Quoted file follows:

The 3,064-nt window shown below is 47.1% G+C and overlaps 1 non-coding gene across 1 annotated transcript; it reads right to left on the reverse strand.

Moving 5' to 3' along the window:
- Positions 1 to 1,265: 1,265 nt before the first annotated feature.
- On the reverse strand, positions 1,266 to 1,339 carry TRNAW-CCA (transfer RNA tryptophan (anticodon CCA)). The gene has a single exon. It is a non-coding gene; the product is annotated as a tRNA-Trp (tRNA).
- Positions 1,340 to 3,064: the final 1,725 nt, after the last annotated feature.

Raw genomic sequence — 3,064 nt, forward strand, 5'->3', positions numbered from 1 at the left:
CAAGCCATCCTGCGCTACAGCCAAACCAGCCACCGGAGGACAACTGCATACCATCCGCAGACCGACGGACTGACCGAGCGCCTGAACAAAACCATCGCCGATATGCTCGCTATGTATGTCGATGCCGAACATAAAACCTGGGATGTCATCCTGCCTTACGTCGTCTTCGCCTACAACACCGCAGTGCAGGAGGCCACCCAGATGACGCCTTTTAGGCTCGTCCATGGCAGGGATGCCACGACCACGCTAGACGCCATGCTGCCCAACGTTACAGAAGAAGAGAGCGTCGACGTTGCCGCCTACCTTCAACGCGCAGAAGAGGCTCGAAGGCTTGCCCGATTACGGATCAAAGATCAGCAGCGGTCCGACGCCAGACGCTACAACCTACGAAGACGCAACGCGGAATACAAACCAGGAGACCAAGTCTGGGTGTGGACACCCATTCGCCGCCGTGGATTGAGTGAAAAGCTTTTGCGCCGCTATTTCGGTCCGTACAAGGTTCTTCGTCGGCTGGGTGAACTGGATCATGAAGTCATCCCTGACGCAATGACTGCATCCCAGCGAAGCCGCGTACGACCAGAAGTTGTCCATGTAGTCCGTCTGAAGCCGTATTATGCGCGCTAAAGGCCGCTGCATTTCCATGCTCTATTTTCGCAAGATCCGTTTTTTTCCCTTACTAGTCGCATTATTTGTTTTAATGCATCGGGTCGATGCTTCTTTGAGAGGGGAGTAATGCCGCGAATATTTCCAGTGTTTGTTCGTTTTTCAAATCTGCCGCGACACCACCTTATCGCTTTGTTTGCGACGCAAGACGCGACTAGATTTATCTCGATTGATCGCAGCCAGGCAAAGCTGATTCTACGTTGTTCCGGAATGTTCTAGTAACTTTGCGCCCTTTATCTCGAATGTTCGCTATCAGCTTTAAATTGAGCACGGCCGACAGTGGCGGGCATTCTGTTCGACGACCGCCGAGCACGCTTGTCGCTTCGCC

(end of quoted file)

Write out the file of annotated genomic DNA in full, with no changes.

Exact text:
The 3,064-nt window shown below is 47.1% G+C and overlaps 1 non-coding gene across 1 annotated transcript; it reads right to left on the reverse strand.

Moving 5' to 3' along the window:
- Positions 1 to 1,265: 1,265 nt before the first annotated feature.
- On the reverse strand, positions 1,266 to 1,339 carry TRNAW-CCA (transfer RNA tryptophan (anticodon CCA)). The gene has a single exon. It is a non-coding gene; the product is annotated as a tRNA-Trp (tRNA).
- Positions 1,340 to 3,064: the final 1,725 nt, after the last annotated feature.

Raw genomic sequence — 3,064 nt, forward strand, 5'->3', positions numbered from 1 at the left:
CAAGCCATCCTGCGCTACAGCCAAACCAGCCACCGGAGGACAACTGCATACCATCCGCAGACCGACGGACTGACCGAGCGCCTGAACAAAACCATCGCCGATATGCTCGCTATGTATGTCGATGCCGAACATAAAACCTGGGATGTCATCCTGCCTTACGTCGTCTTCGCCTACAACACCGCAGTGCAGGAGGCCACCCAGATGACGCCTTTTAGGCTCGTCCATGGCAGGGATGCCACGACCACGCTAGACGCCATGCTGCCCAACGTTACAGAAGAAGAGAGCGTCGACGTTGCCGCCTACCTTCAACGCGCAGAAGAGGCTCGAAGGCTTGCCCGATTACGGATCAAAGATCAGCAGCGGTCCGACGCCAGACGCTACAACCTACGAAGACGCAACGCGGAATACAAACCAGGAGACCAAGTCTGGGTGTGGACACCCATTCGCCGCCGTGGATTGAGTGAAAAGCTTTTGCGCCGCTATTTCGGTCCGTACAAGGTTCTTCGTCGGCTGGGTGAACTGGATCATGAAGTCATCCCTGACGCAATGACTGCATCCCAGCGAAGCCGCGTACGACCAGAAGTTGTCCATGTAGTCCGTCTGAAGCCGTATTATGCGCGCTAAAGGCCGCTGCATTTCCATGCTCTATTTTCGCAAGATCCGTTTTTTTCCCTTACTAGTCGCATTATTTGTTTTAATGCATCGGGTCGATGCTTCTTTGAGAGGGGAGTAATGCCGCGAATATTTCCAGTGTTTGTTCGTTTTTCAAATCTGCCGCGACACCACCTTATCGCTTTGTTTGCGACGCAAGACGCGACTAGATTTATCTCGATTGATCGCAGCCAGGCAAAGCTGATTCTACGTTGTTCCGGAATGTTCTAGTAACTTTGCGCCCTTTATCTCGAATGTTCGCTATCAGCTTTAAATTGAGCACGGCCGACAGTGGCGGGCATTCTGTTCGACGACCGCCGAGCACGCTTGTCGCTTCGCC